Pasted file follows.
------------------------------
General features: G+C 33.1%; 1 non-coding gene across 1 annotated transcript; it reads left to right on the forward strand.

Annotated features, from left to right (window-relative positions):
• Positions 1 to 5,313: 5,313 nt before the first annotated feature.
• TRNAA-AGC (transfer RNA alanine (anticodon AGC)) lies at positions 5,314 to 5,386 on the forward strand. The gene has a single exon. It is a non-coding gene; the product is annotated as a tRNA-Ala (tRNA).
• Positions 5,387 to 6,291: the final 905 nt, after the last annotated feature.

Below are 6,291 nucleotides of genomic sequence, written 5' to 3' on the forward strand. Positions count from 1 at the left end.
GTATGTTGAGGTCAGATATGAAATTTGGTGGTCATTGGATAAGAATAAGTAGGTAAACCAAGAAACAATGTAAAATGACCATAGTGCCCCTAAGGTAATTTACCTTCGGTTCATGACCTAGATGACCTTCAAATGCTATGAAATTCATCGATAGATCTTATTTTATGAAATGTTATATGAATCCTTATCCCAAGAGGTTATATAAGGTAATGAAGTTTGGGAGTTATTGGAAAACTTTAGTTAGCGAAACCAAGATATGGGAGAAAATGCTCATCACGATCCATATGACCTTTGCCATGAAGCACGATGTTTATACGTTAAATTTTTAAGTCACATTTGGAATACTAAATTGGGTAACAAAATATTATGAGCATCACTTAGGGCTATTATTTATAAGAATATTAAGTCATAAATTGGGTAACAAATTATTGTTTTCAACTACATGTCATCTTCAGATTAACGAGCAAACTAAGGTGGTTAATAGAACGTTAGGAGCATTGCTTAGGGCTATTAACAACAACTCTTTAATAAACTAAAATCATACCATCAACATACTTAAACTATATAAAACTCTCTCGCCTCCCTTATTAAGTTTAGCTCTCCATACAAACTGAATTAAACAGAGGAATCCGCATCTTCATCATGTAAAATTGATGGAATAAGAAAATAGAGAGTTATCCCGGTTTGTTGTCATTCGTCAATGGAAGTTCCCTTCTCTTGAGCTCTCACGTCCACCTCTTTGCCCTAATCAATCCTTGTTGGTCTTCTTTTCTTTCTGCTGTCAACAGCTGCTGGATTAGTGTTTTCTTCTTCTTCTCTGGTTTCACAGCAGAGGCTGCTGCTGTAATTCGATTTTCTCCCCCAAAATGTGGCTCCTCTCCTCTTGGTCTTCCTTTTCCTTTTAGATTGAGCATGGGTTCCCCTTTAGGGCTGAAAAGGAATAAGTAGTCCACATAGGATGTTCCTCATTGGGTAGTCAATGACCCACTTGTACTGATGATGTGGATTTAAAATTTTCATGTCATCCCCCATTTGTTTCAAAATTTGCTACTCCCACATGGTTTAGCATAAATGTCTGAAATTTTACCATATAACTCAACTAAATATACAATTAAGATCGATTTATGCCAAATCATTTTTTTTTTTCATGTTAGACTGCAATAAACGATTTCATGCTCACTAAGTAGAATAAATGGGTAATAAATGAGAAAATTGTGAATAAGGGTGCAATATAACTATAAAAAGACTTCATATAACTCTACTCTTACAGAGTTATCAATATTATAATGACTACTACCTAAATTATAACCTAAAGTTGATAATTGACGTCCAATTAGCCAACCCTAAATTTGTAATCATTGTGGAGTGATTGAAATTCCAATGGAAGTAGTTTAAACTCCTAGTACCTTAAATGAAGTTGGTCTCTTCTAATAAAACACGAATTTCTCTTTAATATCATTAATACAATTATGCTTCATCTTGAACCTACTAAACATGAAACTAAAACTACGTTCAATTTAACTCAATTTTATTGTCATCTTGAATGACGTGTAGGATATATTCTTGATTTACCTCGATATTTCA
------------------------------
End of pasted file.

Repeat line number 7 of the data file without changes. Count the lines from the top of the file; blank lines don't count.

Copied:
GTATGTTGAGGTCAGATATGAAATTTGGTGGTCATTGGATAAGAATAAGTAGGTAAACCAAGAAACAATGTAAAATGACCATAGTGCCCCTAAGGTAATTTACCTTCGGTTCATGACCTAGATGACCTTCAAATGCTATGAAATTCATCGATAGATCTTATTTTATGAAATGTTATATGAATCCTTATCCCAAGAGGTTATATAAGGTAATGAAGTTTGGGAGTTATTGGAAAACTTTAGTTAGCGAAACCAAGATATGGGAGAAAATGCTCATCACGATCCATATGACCTTTGCCATGAAGCACGATGTTTATACGTTAAATTTTTAAGTCACATTTGGAATACTAAATTGGGTAACAAAATATTATGAGCATCACTTAGGGCTATTATTTATAAGAATATTAAGTCATAAATTGGGTAACAAATTATTGTTTTCAACTACATGTCATCTTCAGATTAACGAGCAAACTAAGGTGGTTAATAGAACGTTAGGAGCATTGCTTAGGGCTATTAACAACAACTCTTTAATAAACTAAAATCATACCATCAACATACTTAAACTATATAAAACTCTCTCGCCTCCCTTATTAAGTTTAGCTCTCCATACAAACTGAATTAAACAGAGGAATCCGCATCTTCATCATGTAAAATTGATGGAATAAGAAAATAGAGAGTTATCCCGGTTTGTTGTCATTCGTCAATGGAAGTTCCCTTCTCTTGAGCTCTCACGTCCACCTCTTTGCCCTAATCAATCCTTGTTGGTCTTCTTTTCTTTCTGCTGTCAACAGCTGCTGGATTAGTGTTTTCTTCTTCTTCTCTGGTTTCACAGCAGAGGCTGCTGCTGTAATTCGATTTTCTCCCCCAAAATGTGGCTCCTCTCCTCTTGGTCTTCCTTTTCCTTTTAGATTGAGCATGGGTTCCCCTTTAGGGCTGAAAAGGAATAAGTAGTCCACATAGGATGTTCCTCATTGGGTAGTCAATGACCCACTTGTACTGATGATGTGGATTTAAAATTTTCATGTCATCCCCCATTTGTTTCAAAATTTGCTACTCCCACATGGTTTAGCATAAATGTCTGAAATTTTACCATATAACTCAACTAAATATACAATTAAGATCGATTTATGCCAAATCATTTTTTTTTTTCATGTTAGACTGCAATAAACGATTTCATGCTCACTAAGTAGAATAAATGGGTAATAAATGAGAAAATTGTGAATAAGGGTGCAATATAACTATAAAAAGACTTCATATAACTCTACTCTTACAGAGTTATCAATATTATAATGACTACTACCTAAATTATAACCTAAAGTTGATAATTGACGTCCAATTAGCCAACCCTAAATTTGTAATCATTGTGGAGTGATTGAAATTCCAATGGAAGTAGTTTAAACTCCTAGTACCTTAAATGAAGTTGGTCTCTTCTAATAAAACACGAATTTCTCTTTAATATCATTAATACAATTATGCTTCATCTTGAACCTACTAAACATGAAACTAAAACTACGTTCAATTTAACTCAATTTTATTGTCATCTTGAATGACGTGTAGGATATATTCTTGATTTACCTCGATATTTCA